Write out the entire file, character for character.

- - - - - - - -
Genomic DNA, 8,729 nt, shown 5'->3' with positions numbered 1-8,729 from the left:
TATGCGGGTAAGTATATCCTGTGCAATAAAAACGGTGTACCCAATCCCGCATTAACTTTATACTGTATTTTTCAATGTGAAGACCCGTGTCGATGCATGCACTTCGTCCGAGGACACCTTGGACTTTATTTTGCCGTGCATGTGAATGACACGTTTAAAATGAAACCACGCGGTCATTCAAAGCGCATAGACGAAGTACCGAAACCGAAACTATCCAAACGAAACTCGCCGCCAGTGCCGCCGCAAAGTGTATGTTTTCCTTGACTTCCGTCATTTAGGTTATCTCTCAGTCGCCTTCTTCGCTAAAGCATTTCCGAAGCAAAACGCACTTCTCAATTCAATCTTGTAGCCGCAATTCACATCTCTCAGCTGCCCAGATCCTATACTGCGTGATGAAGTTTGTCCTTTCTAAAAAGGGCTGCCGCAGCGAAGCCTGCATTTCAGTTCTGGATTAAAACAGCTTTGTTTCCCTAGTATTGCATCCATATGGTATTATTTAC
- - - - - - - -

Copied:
Genomic DNA, 8,729 nt, shown 5'->3' with positions numbered 1-8,729 from the left:
TATGCGGGTAAGTATATCCTGTGCAATAAAAACGGTGTACCCAATCCCGCATTAACTTTATACTGTATTTTTCAATGTGAAGACCCGTGTCGATGCATGCACTTCGTCCGAGGACACCTTGGACTTTATTTTGCCGTGCATGTGAATGACACGTTTAAAATGAAACCACGCGGTCATTCAAAGCGCATAGACGAAGTACCGAAACCGAAACTATCCAAACGAAACTCGCCGCCAGTGCCGCCGCAAAGTGTATGTTTTCCTTGACTTCCGTCATTTAGGTTATCTCTCAGTCGCCTTCTTCGCTAAAGCATTTCCGAAGCAAAACGCACTTCTCAATTCAATCTTGTAGCCGCAATTCACATCTCTCAGCTGCCCAGATCCTATACTGCGTGATGAAGTTTGTCCTTTCTAAAAAGGGCTGCCGCAGCGAAGCCTGCATTTCAGTTCTGGATTAAAACAGCTTTGTTTCCCTAGTATTGCATCCATATGGTATTATTTAC